Pompeii Sketch

Pompeii Ruins (©2019 Nicholas de Lacy-Brown, pen on paper)

The statue itself is a modern addition to Pompeii, but by no means an unwelcome one, embodying the spirit of the place but providing a startling green/ bronze contrast to the monochrome colour of rubble and ruins. Of course the colours cannot be appreciated from this sketch in black pen, but the variance of topography it provides is what, for me, makes the landscape, and the composition of this sketch, interesting.

© Nicholas de Lacy-Brown and The Daily Norm, 2001-2019. Unauthorized use and/or duplication of the material, whether written work, photography or artwork, included within The Daily Norm without express and written permission from The Daily Norm’s author and/or owner is strictly prohibited. For more information on the artwork of Nicholas de Lacy-Brown, visit http://www.delacybrown.com 

My Travel Sketchbook: Garden of the Gonville Hotel

Cambridge is not all that far from London, but when we visited over the Easter weekend, we wanted to truly relax. And such a state was never going to be possible if we were day-tripping, with all the stress that repeated train travel would inevitably entail. Pampering campaign commenced and justified, we opted for a hotel stay in Cambridge, bedding down for the night at the Gonville Hotel, a delightfully appointed boutique establishment just off Parker’s Piece, one of the city’s largest stretches of green.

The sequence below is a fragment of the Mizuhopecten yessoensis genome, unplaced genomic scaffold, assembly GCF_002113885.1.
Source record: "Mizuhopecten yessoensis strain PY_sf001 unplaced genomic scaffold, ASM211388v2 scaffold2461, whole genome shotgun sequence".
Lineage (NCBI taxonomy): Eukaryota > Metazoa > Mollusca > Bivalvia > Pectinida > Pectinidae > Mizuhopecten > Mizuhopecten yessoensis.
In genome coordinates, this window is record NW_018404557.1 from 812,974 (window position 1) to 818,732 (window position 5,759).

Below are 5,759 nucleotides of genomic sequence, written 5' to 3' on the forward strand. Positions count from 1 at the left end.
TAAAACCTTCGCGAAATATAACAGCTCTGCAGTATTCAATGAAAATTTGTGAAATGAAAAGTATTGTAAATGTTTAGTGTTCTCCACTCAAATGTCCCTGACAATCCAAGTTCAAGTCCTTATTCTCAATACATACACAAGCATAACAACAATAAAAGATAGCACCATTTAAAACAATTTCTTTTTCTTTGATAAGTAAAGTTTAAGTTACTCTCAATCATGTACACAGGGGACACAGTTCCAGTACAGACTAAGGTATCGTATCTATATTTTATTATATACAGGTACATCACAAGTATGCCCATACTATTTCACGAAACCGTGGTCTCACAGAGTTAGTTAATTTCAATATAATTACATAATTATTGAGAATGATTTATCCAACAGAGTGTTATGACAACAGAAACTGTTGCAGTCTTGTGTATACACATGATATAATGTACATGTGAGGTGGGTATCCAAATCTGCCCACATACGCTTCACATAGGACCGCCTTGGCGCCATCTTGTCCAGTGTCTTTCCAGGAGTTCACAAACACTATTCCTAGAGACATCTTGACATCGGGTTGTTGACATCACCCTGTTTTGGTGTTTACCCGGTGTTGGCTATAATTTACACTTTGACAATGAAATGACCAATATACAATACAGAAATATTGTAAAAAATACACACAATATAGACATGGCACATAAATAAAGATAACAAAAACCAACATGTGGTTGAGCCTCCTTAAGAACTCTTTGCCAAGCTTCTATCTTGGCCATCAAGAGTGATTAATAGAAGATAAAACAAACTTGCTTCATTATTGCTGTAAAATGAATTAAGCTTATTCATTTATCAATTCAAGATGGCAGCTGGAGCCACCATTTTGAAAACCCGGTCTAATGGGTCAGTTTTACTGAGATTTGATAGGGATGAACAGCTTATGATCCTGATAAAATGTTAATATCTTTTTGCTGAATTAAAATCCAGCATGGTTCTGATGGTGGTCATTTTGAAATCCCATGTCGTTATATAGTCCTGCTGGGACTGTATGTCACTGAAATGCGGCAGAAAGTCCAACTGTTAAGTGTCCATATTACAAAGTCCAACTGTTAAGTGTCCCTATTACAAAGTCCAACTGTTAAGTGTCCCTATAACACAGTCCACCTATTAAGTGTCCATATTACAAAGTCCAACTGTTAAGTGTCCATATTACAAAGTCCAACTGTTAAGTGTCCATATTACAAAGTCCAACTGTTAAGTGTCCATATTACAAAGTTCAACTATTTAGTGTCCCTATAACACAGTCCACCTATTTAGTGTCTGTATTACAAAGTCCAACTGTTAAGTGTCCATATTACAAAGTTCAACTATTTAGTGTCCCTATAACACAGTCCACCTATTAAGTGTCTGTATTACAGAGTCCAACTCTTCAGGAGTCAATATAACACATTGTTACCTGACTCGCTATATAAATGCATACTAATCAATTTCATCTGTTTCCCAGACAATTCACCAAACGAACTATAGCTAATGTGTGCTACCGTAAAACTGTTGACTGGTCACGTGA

Our hotel stay was a real treat. The entire accommodation was designed with style in mind. Elegant colours, textures and fabrics combined with modern lighting, plush contemporary furniture, and all the mod cons to create an experience replete with comfort. Our bedroom had its own terrace, a soft lavish bed piled with mountains of snow-soft cushions, a little seating area, and even our first taste of Netflix. But best of all things, it had its own private garden, resplendent with a soft bouncy lawn, trees bursting into blossom, and a feel of careful but decadent neglect.

Gonville Garden sketch

Garden of the Gonville Hotel, ©2019 Nicholas de Lacy-Brown, pen on paper

It was in that garden that we spent a good deal of time relaxing after the excitement of the city, taking the time out to rest in the sun, revel in the simple purity of birdsong, and drink some tea, as one must in England. It was there that I once again opened my travel sketchbook, drawing this sketch of that very garden.

It is a simple image, or perhaps the simplicity is in the collection of roughly piled bricks it depicts. But they were a sight which caught my eye when I saw them, late in the afternoon sun, dappled with sunlight and surrounded by trees not quite in bloom. The sketch started as something of an exercise of angles and shadows, and ended up being one of my favourites of my sketchbook.

It was a truly tranquil spot in which to engage in a little sketching, and a marvellous hotel in which to extend and augment our Cambridge stay.

© Nicholas de Lacy-Brown and The Daily Norm, 2001-2019. Unauthorized use and/or duplication of the material, whether written work, photography or artwork, included within The Daily Norm without express and written permission from The Daily Norm’s author and/or owner is strictly prohibited. For more information on the artwork of Nicholas de Lacy-Brown, visit http://www.delacybrown.com